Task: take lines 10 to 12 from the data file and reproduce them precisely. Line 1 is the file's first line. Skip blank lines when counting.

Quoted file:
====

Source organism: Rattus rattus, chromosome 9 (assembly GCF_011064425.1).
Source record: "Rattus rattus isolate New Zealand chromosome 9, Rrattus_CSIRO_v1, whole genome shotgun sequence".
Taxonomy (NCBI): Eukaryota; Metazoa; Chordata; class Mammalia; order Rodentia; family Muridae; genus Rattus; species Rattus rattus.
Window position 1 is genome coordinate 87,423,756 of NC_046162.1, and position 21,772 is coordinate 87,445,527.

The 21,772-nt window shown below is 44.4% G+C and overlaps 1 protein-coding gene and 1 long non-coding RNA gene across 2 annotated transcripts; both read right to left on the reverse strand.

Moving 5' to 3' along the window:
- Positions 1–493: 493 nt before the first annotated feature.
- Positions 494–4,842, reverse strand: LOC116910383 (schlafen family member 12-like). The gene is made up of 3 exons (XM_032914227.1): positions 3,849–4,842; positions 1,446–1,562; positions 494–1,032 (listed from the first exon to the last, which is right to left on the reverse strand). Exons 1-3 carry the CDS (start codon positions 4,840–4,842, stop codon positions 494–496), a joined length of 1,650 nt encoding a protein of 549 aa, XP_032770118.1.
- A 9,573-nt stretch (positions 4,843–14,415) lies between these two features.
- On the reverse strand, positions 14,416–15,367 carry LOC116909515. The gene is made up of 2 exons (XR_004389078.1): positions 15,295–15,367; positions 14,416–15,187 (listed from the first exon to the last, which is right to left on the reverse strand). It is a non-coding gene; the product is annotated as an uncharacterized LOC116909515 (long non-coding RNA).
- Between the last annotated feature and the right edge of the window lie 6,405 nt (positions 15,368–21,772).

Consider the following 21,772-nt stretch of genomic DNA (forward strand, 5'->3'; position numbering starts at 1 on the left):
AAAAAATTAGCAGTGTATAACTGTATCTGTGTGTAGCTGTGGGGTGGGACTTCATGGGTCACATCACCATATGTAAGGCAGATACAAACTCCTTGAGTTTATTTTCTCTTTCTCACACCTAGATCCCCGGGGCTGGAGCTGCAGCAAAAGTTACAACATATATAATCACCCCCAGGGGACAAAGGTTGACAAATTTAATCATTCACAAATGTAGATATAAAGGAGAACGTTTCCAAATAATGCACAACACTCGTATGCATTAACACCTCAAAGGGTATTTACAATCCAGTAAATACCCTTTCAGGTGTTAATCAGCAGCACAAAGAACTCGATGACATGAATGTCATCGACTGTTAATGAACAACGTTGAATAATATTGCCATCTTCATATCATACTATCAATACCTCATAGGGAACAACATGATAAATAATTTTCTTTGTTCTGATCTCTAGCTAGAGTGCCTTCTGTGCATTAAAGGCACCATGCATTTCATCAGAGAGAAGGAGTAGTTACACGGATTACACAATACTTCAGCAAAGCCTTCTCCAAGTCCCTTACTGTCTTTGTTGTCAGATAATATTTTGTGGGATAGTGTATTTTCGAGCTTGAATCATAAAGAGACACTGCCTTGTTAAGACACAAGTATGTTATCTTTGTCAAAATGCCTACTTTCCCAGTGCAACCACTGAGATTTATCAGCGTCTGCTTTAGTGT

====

- On the reverse strand, positions 14,416–15,367 carry LOC116909515. The gene is made up of 2 exons (XR_004389078.1): positions 15,295–15,367; positions 14,416–15,187 (listed from the first exon to the last, which is right to left on the reverse strand). It is a non-coding gene; the product is annotated as an uncharacterized LOC116909515 (long non-coding RNA).
- Between the last annotated feature and the right edge of the window lie 6,405 nt (positions 15,368–21,772).

Consider the following 21,772-nt stretch of genomic DNA (forward strand, 5'->3'; position numbering starts at 1 on the left):